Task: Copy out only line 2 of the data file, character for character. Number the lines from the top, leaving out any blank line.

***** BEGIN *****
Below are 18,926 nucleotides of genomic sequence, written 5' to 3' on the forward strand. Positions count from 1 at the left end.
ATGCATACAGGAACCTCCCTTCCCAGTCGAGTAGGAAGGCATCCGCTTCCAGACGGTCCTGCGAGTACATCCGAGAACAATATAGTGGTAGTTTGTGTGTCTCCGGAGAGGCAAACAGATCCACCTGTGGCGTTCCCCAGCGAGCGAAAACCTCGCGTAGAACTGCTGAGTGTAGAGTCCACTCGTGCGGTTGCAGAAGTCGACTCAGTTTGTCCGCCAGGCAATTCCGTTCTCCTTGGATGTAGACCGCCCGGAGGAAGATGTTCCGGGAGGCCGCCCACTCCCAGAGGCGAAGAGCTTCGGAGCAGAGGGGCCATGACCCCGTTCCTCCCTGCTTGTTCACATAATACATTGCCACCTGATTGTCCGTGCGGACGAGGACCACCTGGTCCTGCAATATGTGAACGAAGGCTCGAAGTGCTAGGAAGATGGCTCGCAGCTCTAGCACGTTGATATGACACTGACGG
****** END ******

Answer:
ATGCATACAGGAACCTCCCTTCCCAGTCGAGTAGGAAGGCATCCGCTTCCAGACGGTCCTGCGAGTACATCCGAGAACAATATAGTGGTAGTTTGTGTGTCTCCGGAGAGGCAAACAGATCCACCTGTGGCGTTCCCCAGCGAGCGAAAACCTCGCGTAGAACTGCTGAGTGTAGAGTCCACTCGTGCGGTTGCAGAAGTCGACTCAGTTTGTCCGCCAGGCAATTCCGTTCTCCTTGGATGTAGACCGCCCGGAGGAAGATGTTCCGGGAGGCCGCCCACTCCCAGAGGCGAAGAGCTTCGGAGCAGAGGGGCCATGACCCCGTTCCTCCCTGCTTGTTCACATAATACATTGCCACCTGATTGTCCGTGCGGACGAGGACCACCTGGTCCTGCAATATGTGAACGAAGGCTCGAAGTGCTAGGAAGATGGCTCGCAGCTCTAGCACGTTGATATGACACTGACGG